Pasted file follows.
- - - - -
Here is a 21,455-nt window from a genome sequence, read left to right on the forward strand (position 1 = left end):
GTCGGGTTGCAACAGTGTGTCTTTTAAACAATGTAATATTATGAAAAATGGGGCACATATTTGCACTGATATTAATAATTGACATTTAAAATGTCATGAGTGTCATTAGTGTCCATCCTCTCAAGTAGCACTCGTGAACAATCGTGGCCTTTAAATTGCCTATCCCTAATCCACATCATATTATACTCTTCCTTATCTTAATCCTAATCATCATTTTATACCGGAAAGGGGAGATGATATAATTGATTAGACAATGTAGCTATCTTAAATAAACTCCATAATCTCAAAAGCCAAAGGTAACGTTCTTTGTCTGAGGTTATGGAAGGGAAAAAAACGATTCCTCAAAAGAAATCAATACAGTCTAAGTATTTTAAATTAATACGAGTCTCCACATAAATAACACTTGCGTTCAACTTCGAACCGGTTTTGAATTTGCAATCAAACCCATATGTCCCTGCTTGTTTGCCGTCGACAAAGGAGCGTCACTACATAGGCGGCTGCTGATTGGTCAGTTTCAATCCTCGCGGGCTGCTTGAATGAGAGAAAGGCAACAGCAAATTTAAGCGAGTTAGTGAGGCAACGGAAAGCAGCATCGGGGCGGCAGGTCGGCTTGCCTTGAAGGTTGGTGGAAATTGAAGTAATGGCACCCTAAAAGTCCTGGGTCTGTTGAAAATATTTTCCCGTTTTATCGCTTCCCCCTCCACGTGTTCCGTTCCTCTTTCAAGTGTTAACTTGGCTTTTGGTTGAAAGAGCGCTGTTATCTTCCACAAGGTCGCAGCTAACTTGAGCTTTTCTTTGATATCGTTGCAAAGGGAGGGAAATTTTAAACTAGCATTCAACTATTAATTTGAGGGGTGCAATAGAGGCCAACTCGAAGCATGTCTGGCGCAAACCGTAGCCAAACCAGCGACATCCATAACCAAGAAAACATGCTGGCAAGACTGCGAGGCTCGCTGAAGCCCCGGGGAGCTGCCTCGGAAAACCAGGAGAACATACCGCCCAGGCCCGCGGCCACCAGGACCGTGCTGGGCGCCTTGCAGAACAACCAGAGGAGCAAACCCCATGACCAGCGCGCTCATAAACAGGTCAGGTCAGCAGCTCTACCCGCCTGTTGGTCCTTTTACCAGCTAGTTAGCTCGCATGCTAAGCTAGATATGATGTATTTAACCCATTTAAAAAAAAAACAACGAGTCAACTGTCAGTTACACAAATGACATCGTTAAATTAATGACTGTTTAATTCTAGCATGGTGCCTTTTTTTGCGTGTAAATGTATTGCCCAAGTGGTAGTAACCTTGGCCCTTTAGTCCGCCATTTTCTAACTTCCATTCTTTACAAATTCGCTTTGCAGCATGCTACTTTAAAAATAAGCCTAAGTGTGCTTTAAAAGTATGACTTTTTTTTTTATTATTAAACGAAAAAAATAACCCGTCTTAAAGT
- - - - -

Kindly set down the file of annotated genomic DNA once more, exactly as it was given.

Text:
Here is a 21,455-nt window from a genome sequence, read left to right on the forward strand (position 1 = left end):
GTCGGGTTGCAACAGTGTGTCTTTTAAACAATGTAATATTATGAAAAATGGGGCACATATTTGCACTGATATTAATAATTGACATTTAAAATGTCATGAGTGTCATTAGTGTCCATCCTCTCAAGTAGCACTCGTGAACAATCGTGGCCTTTAAATTGCCTATCCCTAATCCACATCATATTATACTCTTCCTTATCTTAATCCTAATCATCATTTTATACCGGAAAGGGGAGATGATATAATTGATTAGACAATGTAGCTATCTTAAATAAACTCCATAATCTCAAAAGCCAAAGGTAACGTTCTTTGTCTGAGGTTATGGAAGGGAAAAAAACGATTCCTCAAAAGAAATCAATACAGTCTAAGTATTTTAAATTAATACGAGTCTCCACATAAATAACACTTGCGTTCAACTTCGAACCGGTTTTGAATTTGCAATCAAACCCATATGTCCCTGCTTGTTTGCCGTCGACAAAGGAGCGTCACTACATAGGCGGCTGCTGATTGGTCAGTTTCAATCCTCGCGGGCTGCTTGAATGAGAGAAAGGCAACAGCAAATTTAAGCGAGTTAGTGAGGCAACGGAAAGCAGCATCGGGGCGGCAGGTCGGCTTGCCTTGAAGGTTGGTGGAAATTGAAGTAATGGCACCCTAAAAGTCCTGGGTCTGTTGAAAATATTTTCCCGTTTTATCGCTTCCCCCTCCACGTGTTCCGTTCCTCTTTCAAGTGTTAACTTGGCTTTTGGTTGAAAGAGCGCTGTTATCTTCCACAAGGTCGCAGCTAACTTGAGCTTTTCTTTGATATCGTTGCAAAGGGAGGGAAATTTTAAACTAGCATTCAACTATTAATTTGAGGGGTGCAATAGAGGCCAACTCGAAGCATGTCTGGCGCAAACCGTAGCCAAACCAGCGACATCCATAACCAAGAAAACATGCTGGCAAGACTGCGAGGCTCGCTGAAGCCCCGGGGAGCTGCCTCGGAAAACCAGGAGAACATACCGCCCAGGCCCGCGGCCACCAGGACCGTGCTGGGCGCCTTGCAGAACAACCAGAGGAGCAAACCCCATGACCAGCGCGCTCATAAACAGGTCAGGTCAGCAGCTCTACCCGCCTGTTGGTCCTTTTACCAGCTAGTTAGCTCGCATGCTAAGCTAGATATGATGTATTTAACCCATTTAAAAAAAAAACAACGAGTCAACTGTCAGTTACACAAATGACATCGTTAAATTAATGACTGTTTAATTCTAGCATGGTGCCTTTTTTTGCGTGTAAATGTATTGCCCAAGTGGTAGTAACCTTGGCCCTTTAGTCCGCCATTTTCTAACTTCCATTCTTTACAAATTCGCTTTGCAGCATGCTACTTTAAAAATAAGCCTAAGTGTGCTTTAAAAGTATGACTTTTTTTTTTATTATTAAACGAAAAAAATAACCCGTCTTAAAGT